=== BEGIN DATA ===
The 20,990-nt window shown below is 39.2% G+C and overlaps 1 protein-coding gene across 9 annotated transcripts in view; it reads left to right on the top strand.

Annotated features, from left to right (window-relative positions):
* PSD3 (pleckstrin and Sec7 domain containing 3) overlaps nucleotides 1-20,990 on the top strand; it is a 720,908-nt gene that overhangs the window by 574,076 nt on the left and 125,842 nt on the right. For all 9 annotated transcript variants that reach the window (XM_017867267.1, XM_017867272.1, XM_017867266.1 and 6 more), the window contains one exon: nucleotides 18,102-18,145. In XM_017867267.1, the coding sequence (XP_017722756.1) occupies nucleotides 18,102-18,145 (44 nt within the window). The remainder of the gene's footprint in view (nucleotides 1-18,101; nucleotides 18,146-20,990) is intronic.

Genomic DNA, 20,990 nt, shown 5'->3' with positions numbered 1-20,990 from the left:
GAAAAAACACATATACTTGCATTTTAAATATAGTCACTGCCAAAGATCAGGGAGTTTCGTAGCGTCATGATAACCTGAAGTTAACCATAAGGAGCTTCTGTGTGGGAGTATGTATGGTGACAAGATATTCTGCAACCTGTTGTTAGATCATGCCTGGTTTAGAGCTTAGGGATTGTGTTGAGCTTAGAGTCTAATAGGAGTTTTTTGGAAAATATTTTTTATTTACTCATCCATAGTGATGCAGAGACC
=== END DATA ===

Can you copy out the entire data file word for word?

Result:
The 20,990-nt window shown below is 39.2% G+C and overlaps 1 protein-coding gene across 9 annotated transcripts in view; it reads left to right on the top strand.

Annotated features, from left to right (window-relative positions):
* PSD3 (pleckstrin and Sec7 domain containing 3) overlaps nucleotides 1-20,990 on the top strand; it is a 720,908-nt gene that overhangs the window by 574,076 nt on the left and 125,842 nt on the right. For all 9 annotated transcript variants that reach the window (XM_017867267.1, XM_017867272.1, XM_017867266.1 and 6 more), the window contains one exon: nucleotides 18,102-18,145. In XM_017867267.1, the coding sequence (XP_017722756.1) occupies nucleotides 18,102-18,145 (44 nt within the window). The remainder of the gene's footprint in view (nucleotides 1-18,101; nucleotides 18,146-20,990) is intronic.

Genomic DNA, 20,990 nt, shown 5'->3' with positions numbered 1-20,990 from the left:
GAAAAAACACATATACTTGCATTTTAAATATAGTCACTGCCAAAGATCAGGGAGTTTCGTAGCGTCATGATAACCTGAAGTTAACCATAAGGAGCTTCTGTGTGGGAGTATGTATGGTGACAAGATATTCTGCAACCTGTTGTTAGATCATGCCTGGTTTAGAGCTTAGGGATTGTGTTGAGCTTAGAGTCTAATAGGAGTTTTTTGGAAAATATTTTTTATTTACTCATCCATAGTGATGCAGAGACC